Ab Rotation

In the first two semesters of physical therapy school, a portion of the curriculum includes the foundations of biomechanics and ways to translate these properties into the real world.

The one point that was absolutely nailed down over the course of that year was avoiding the worst possible situation for the longevity and health of the lumbar spine. Above all else, avoid moving through the terrible triad of lower back movements: simultaneous flexion, rotation, and side bending, especially under loading.

In other words, avoid the seated ab rotation machine!

Primary Problem: Everything

The seated ab rotation machine superficially seems to have some merit due to the rotational component that supposedly targets the internal and external obliques on opposite sides simultaneously. Unfortunately, everything from positioning to safety, efficacy, and effectiveness is wrong with this abominable waste of space. The seated position isn’t advantageous for your aesthetics or general orthopedic health.

More specific to the ab rotation machine, the force planes just don’t match up (again). Sound familiar? The internal and external obliques encompass the anterior and posterior lateral trunk, attaching to multiple sites throughout their large surface area and distribution.

The internal and external obliques are adjacent layers of core musculature positioned in a relatively perpendicular orientation to one other. This orientation doesn’t include being horizontal for either of these two muscles.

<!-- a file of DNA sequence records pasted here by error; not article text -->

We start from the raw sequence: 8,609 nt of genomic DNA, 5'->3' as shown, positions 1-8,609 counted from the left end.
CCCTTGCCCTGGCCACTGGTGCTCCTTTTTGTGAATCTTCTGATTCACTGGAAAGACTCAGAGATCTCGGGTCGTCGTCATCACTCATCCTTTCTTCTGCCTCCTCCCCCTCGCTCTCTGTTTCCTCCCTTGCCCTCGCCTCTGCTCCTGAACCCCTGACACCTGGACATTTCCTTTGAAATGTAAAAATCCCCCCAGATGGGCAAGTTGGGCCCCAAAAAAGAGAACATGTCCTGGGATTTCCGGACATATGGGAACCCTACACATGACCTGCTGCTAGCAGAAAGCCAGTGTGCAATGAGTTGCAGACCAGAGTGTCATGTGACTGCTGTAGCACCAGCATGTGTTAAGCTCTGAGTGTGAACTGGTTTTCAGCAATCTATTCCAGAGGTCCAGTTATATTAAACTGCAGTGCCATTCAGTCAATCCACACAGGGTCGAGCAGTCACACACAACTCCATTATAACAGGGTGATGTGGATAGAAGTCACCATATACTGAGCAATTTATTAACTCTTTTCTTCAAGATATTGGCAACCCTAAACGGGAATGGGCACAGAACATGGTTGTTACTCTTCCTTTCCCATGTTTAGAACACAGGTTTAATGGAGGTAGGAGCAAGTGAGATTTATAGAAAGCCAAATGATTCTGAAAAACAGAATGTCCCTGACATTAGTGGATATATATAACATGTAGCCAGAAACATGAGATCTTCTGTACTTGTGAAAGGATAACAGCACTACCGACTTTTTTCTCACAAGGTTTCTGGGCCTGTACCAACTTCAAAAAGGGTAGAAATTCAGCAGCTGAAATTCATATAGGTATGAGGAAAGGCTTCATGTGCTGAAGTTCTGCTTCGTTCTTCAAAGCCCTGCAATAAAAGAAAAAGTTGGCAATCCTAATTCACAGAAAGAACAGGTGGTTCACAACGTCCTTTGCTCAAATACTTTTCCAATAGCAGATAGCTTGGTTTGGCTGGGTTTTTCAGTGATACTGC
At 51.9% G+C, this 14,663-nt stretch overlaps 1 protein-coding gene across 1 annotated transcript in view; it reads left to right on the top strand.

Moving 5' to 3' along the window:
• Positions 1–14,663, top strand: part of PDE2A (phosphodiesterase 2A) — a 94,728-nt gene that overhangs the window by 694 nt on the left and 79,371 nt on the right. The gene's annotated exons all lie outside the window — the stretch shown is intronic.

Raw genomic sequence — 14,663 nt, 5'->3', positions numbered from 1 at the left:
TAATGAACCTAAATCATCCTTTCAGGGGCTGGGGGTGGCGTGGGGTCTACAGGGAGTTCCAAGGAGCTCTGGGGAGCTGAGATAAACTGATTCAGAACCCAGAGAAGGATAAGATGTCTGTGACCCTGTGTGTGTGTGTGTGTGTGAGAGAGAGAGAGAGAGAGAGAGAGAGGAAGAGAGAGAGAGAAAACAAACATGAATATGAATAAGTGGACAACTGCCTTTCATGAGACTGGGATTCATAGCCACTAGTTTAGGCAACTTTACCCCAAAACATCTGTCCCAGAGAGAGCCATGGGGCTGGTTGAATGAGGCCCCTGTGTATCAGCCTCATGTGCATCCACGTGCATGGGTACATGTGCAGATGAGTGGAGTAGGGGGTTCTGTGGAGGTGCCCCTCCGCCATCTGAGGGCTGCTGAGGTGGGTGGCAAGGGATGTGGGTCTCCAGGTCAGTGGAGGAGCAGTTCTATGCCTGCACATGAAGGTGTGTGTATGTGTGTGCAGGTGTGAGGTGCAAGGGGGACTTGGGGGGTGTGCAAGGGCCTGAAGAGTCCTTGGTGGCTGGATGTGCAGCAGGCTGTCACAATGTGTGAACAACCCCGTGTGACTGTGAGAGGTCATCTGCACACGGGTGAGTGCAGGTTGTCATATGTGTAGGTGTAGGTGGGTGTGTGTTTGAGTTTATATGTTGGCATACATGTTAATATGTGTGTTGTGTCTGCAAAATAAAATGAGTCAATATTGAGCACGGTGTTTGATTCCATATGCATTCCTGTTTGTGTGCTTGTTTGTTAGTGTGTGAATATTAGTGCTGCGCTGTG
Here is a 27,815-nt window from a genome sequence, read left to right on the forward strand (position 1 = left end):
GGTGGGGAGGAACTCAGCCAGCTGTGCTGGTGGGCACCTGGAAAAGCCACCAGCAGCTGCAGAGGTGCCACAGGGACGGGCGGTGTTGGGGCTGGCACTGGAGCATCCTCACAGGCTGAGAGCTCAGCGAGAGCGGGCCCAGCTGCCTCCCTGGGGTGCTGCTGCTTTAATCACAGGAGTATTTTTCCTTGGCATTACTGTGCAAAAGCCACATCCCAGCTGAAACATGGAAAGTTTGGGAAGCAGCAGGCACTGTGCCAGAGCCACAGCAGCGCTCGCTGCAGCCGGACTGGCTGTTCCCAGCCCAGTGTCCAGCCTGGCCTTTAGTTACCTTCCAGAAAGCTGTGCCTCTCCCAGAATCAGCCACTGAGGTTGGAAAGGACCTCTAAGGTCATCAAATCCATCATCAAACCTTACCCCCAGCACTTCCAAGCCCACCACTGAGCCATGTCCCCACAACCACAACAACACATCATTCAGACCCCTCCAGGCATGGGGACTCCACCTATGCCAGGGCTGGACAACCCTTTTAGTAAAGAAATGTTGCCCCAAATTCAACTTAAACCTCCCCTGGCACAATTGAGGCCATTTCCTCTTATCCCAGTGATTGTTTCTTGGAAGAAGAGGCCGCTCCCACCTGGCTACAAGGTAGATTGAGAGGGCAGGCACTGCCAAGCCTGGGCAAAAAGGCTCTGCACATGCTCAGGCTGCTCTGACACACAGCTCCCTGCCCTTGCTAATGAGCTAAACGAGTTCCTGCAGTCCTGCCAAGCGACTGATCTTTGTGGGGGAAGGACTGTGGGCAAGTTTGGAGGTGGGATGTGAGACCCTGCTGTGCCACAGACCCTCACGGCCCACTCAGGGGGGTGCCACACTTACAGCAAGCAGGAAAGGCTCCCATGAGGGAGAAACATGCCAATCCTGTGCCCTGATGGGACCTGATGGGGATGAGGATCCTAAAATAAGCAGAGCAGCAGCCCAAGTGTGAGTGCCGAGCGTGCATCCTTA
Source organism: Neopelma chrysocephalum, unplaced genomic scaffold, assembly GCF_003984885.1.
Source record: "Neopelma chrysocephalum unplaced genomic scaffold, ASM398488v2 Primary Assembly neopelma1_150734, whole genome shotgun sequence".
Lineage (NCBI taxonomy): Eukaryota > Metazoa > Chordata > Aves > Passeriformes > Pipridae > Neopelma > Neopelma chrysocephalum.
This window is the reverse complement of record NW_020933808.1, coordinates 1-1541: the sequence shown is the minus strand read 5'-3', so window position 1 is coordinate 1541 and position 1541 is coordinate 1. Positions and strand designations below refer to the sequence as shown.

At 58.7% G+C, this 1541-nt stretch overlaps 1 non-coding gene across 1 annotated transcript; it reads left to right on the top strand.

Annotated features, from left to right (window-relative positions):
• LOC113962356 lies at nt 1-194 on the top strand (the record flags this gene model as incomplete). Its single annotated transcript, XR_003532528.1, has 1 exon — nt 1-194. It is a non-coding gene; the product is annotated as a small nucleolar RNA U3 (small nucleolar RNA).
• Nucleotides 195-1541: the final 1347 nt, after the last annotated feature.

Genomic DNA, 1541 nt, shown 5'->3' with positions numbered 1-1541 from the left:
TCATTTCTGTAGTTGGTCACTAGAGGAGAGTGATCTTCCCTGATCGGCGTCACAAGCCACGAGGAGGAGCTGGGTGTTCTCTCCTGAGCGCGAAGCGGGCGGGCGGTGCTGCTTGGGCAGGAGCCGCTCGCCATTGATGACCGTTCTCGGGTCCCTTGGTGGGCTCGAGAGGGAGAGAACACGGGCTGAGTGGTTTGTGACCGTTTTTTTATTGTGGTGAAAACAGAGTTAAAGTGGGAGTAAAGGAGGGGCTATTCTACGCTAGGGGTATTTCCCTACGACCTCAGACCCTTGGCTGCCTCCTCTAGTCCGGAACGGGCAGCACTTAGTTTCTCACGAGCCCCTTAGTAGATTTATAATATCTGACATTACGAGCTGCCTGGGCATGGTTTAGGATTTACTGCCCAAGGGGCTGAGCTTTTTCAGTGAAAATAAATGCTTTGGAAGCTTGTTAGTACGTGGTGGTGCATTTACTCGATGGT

To target the obliques in this machine, spinal flexion must be incorporated into the movement. (Remember that thing about the terrible triad of positioning for lower back health?)

If you want to argue that this dynamic rotational movement targets the deepest layer of the abdominal wall, think again. Though the transversus abdominis fiber orientation is indeed horizontal in position, this muscle is responsible for tonic contractions, meaning it wouldn’t be optimally activated or stimulated for functional or aesthetic purposes during the violent rotations afforded by this machine.

Finally, the amortization phase of this movement creates a slippery slope for both soft tissue and structural spinal health. “Amortization” is the phase between the eccentric and concentric contractions and largely depends on fine neurological functioning.

But when cranking out rep after rep on the ab rotation machine, you’re actually frying the neural system that would normally stabilize the spine properly. You then lose the dynamic stabilization your spinal segments and core need to protect themselves against the external load.

Alternative: Pallof Press

Pallof Press

Want to target the entire core, including the shoulder and hip complexes, in addition to the abdominal wall? Give the Pallof press a shot. This anti-rotation movement will challenge your static and dynamic stability of the pillar all at once.

Think it looks too easy? Load it up and don’t budge an inch except for controlling your arms in a smoothly coordinated manner. The internal tension you’ll be able to achieve will skyrocket your heart rate, burn your core, and make you wish you were back on the ab rotation machine.

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